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I have a large, steep roof section (~400sqft) connected by a long ~20' valley. During heavy rainstorms, the majority of the draining water completely overshoots the gutter, landing near the foundation.

Water jumping the gutter Roofline

How can I fix this? I've heard of manufactured or home-brew L-shaped attachments, as alluded to in this similar post here, but they didn't go in to any detail about how they work or where to get them. This answer attempts to describe them, but I don't really understand how to build one, and I read about potential problems with snow.

I'm open to just about anything, bigger gutters, some kind of ground drainage to deal with the overshot water, etc.

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    Corner baffles are a standard feature around here. They're part of the system and not "home-brewed". neiltortorella.com/images/…
    – isherwood
    Jul 26, 2016 at 18:35
  • I live in Oregon we get a lot of rain the corner baffle works great we don't often get large amounts of snow so I cant say how well they would hold up but the baffles do and on nicer jobs they have tapered or scroll work and add to the over all look. +
    – Ed Beal
    Jul 26, 2016 at 19:02
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    Not really, Call your local gutter installer. They'd probably sell you some. You wouldn't want it much bigger, though. You'll end up tearing your gutter off. You can't contain all of nature, after all. :)
    – isherwood
    Jul 26, 2016 at 20:38
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    Too late for this, but: don't you just LOVE architects who come up with insane roofline combos like this? sad. Jul 27, 2016 at 15:33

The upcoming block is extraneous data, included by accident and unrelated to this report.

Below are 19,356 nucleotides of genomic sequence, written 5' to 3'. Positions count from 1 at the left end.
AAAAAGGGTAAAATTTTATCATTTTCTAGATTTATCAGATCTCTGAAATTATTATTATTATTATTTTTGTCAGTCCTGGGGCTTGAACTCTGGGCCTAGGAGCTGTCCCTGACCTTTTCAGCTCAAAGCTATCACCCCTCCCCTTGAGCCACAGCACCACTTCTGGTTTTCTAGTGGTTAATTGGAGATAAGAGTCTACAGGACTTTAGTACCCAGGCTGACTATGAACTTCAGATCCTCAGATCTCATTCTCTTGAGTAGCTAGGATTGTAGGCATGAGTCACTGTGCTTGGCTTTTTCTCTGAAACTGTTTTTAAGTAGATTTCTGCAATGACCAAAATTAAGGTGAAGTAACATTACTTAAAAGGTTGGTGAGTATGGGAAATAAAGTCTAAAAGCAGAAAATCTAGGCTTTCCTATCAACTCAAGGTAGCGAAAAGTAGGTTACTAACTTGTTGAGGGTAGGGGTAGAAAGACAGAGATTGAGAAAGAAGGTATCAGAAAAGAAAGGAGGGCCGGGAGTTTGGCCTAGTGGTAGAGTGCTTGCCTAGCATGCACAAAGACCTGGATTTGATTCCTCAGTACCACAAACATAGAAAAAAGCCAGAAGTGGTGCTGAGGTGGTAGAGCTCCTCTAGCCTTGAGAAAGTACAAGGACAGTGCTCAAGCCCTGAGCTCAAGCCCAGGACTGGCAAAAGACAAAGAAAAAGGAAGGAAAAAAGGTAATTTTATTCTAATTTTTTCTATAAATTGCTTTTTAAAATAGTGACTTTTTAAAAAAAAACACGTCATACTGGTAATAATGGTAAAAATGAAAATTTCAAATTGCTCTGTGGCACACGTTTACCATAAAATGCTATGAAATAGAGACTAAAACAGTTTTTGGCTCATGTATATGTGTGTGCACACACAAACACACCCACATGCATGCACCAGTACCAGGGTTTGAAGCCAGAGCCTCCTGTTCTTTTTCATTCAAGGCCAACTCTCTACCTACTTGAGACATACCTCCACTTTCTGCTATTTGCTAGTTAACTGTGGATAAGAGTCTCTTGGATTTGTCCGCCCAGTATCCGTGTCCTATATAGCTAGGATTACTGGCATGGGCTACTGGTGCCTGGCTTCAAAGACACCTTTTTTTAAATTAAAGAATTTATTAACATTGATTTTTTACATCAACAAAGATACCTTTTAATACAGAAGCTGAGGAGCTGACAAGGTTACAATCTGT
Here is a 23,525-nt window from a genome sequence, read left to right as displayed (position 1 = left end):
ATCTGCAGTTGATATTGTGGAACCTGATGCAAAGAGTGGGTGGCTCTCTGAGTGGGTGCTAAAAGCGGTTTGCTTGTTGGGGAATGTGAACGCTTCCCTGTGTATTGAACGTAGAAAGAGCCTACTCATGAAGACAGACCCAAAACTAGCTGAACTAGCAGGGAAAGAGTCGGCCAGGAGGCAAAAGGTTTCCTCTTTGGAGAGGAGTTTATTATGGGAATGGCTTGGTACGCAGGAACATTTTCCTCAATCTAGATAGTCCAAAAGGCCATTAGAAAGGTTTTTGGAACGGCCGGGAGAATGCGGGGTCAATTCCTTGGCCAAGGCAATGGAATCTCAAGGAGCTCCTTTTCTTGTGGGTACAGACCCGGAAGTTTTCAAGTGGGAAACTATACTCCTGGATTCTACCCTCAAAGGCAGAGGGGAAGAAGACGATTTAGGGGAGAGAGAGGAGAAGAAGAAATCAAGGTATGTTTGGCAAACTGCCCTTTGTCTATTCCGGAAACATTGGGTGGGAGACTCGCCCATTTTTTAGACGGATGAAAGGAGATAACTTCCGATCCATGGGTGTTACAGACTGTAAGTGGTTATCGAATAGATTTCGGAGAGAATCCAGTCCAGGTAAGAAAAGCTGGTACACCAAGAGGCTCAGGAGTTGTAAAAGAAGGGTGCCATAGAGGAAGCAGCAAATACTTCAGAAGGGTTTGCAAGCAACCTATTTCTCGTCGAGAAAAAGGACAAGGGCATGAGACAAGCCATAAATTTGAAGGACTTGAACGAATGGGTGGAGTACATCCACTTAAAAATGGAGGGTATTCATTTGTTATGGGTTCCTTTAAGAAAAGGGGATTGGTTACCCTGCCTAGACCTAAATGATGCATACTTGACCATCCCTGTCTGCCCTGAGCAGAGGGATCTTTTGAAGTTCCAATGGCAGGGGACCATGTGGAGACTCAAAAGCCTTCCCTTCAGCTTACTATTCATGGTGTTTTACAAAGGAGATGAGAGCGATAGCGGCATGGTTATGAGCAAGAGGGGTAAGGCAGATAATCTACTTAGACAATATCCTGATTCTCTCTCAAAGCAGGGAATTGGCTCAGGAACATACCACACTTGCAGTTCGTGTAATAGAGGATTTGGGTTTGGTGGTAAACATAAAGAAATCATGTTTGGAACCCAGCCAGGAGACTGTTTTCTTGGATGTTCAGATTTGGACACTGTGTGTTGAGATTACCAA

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    @CarlWitthoft Reported quotes from Frank Lloyd Wright: "If the roof doesn’t leak, the architect hasn’t been creative enough." Another gem: "Move the table" - response to a client who phoned him to complain of rain leaking through the roof of the house onto the dining table. Jul 27, 2016 at 16:35

3 Answers 3

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I represented a company that installed roofs and gutters in NC for 4 years. Your gutters are way too far below the shingles. Judging from the pictures this looks like an older house and you may have some issues with how level the roof line is and perhaps that is why. Ideally, you want the gutters touching the shingles on the high end and sloping down gradually to the downspout but not more than an inch below the shingles. From the pictures, it looks like the water is missing the gutters entirely when it rains hard.

You have half round gutters, which tend to act as a "ski jump" if there is any velocity behind the water flow. The way to reduce this is to use a diverter which is vertical piece of metal bent into a "L" shape with the bottom section about 3/4" wide and the vertical part about 4" wide. It is screwed to the outer lip of the gutter. I don't know if you can buy them, our guys just made them from scrap pieces of gutter. They will trap snow and debris and you will want to clean behind them from time to time. The easiest way is with an old paint brush attached to one of those painters extension poles. enter image description here